Tower defence games can be pretty boring. Beyond the cutesy charm of something like Plants vs. Zombies, you're always doing the same thing: staving off waves of increasingly difficult enemies using a "rock-paper-scissors" mechanic of throwing down obstacles that your A.I. opponent is weak against. But even though Trenched is, at its core, just another tower defence game, the way it throws you into the action makes the experience feel new...or at least different enough that you're more worried about surviving, and less about "how many more waves do I have left?"
In Trenched, you still battle against those set waves of enemies, and as you'd expect, those enemies are weak against very specific weapons. But instead of just putting down towers (Emplacements, in Trenched's parlance) and passively letting them have all the fun, you get to take a more active role in the protection process.
The Emplacements you throw down supplement the loadout of your customizable, mech-like contraption. While you do face some obstacles that require specific solutions (like airborne enemies who should be taken out with flak canons, or armoured enemies who are only weak against mortars) the open way you're able to approach those battles is what makes Trenched feel unique.
The mech you choose has limitations, so you have to be strategic with what you bring on the battlefield; whether you want your own weaponry to focus on ground forces while your Emplacements take care of some other enemy is up to you. As you progress through the game, you earn new gear and abilities both by completing certain accomplishments (like killing X number of enemies with a machine gun) and by finding them on the battlefield. And that gear has the same colour-coded system you'd find in a dungeon crawler -- green gear is nice, but normal; purple gear is rare and powerful. So, both finding that special gear and filling up the accomplishment meters that track what types of weapons you've used keeps the game entertaining long after you've finished the campaign.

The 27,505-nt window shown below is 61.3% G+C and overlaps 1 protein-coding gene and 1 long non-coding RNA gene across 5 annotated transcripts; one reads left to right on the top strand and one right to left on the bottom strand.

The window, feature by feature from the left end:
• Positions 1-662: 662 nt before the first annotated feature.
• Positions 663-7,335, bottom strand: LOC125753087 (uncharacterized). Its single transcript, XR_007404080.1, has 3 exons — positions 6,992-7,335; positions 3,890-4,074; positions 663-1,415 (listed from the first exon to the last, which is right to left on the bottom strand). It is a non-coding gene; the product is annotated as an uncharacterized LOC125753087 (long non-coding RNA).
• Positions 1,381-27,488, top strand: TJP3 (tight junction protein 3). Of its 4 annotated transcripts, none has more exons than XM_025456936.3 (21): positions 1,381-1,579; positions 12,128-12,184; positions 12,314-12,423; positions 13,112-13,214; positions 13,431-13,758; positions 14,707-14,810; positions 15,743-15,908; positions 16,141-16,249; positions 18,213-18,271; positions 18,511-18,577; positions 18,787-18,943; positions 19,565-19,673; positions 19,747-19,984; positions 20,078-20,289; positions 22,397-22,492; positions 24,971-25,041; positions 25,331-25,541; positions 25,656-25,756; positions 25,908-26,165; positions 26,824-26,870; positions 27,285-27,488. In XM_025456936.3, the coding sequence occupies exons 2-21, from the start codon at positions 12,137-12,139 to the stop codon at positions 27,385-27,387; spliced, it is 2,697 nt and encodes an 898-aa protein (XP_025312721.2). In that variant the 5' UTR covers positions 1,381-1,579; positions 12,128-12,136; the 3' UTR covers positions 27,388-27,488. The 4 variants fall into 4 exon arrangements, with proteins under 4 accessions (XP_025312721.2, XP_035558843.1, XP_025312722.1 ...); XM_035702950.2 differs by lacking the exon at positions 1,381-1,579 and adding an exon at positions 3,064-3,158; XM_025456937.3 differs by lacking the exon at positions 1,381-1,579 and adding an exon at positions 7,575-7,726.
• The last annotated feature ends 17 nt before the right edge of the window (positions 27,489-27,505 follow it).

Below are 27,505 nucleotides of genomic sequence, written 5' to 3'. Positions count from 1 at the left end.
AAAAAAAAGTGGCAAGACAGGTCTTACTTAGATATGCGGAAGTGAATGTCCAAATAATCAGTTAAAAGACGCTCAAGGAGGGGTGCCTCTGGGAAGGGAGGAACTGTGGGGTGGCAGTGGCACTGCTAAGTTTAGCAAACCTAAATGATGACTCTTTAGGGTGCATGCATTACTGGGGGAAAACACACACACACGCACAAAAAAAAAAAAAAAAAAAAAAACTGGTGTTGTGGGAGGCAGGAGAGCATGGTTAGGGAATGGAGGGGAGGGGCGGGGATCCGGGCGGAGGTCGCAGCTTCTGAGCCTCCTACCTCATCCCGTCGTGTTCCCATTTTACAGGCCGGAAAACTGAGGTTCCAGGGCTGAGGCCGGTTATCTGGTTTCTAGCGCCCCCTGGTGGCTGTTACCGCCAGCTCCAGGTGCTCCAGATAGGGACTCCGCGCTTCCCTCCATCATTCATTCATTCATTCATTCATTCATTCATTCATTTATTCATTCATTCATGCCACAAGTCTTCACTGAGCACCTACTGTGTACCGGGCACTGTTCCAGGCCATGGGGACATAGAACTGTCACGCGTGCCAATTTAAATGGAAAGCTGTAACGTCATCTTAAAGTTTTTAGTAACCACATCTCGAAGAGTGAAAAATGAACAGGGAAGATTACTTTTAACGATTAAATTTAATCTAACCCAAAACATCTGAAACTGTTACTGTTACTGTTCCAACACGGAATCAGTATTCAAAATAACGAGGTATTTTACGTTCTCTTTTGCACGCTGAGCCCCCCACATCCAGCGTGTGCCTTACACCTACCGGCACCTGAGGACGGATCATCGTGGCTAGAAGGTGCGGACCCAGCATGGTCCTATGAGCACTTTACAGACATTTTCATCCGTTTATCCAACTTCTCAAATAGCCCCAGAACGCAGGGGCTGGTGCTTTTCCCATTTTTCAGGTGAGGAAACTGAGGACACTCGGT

Trenched's multiplayer features help bolster what's already an addictive experience. There are no competitive modes, so when you play with friends, you're all trying for the same goal as the single-player campaign: protect your base and kill lots of enemies. But the game is more fun when you don't have to worry about taking care of everything yourself (though you'll face exponentially more enemies when you bring another person onto the battlefield). But there's just as much strategy in deciding who'll bring what weapons to the match in a group as there is in trying to customize your loadout in single-player.
Your mech can't jump (or fly, sadly), but the only time I ever noticed that beyond beginning was when my character got stuck on a ledge and was unable to escape out for the duration of a match. And it can be difficult to keep track of enemies, especially when playing on your own. Though they generally show up with arrows pointing where they're coming from when you're not looking directly at them, sometimes those indicators are strangely absent.
That can sometimes leave you wondering where an attack is coming from, or why a round hasn't ended, even though you don't immediately see anything left to kill. And though the game's clearly based on the tower defence model, you never get a chance to see a strategic overview of the playing field once you're in your mech...and sometimes I really just wanted to fly up and look at the battlefield from above just to get my bearings and plan my strategies.
But those are small problems in what is otherwise a wonderful, simple game. The coloured loot calls out to the loot hound in me, and the customization option available for both my mech and his pilot make me want to play a few more matches just to earn the money to trick them out differently. Trenched's campaign isn't terribly long, but like Double Fine's other recent downloadable games, it's completely enjoyable throughout.
- Download only
- Download only
Trenched has addictive, loot-rewarding gameplay with strategic, easy-to-jump-into multiplayer, though it's a shame about the occasionally wonky enemy-indicator and hard-to-find foes.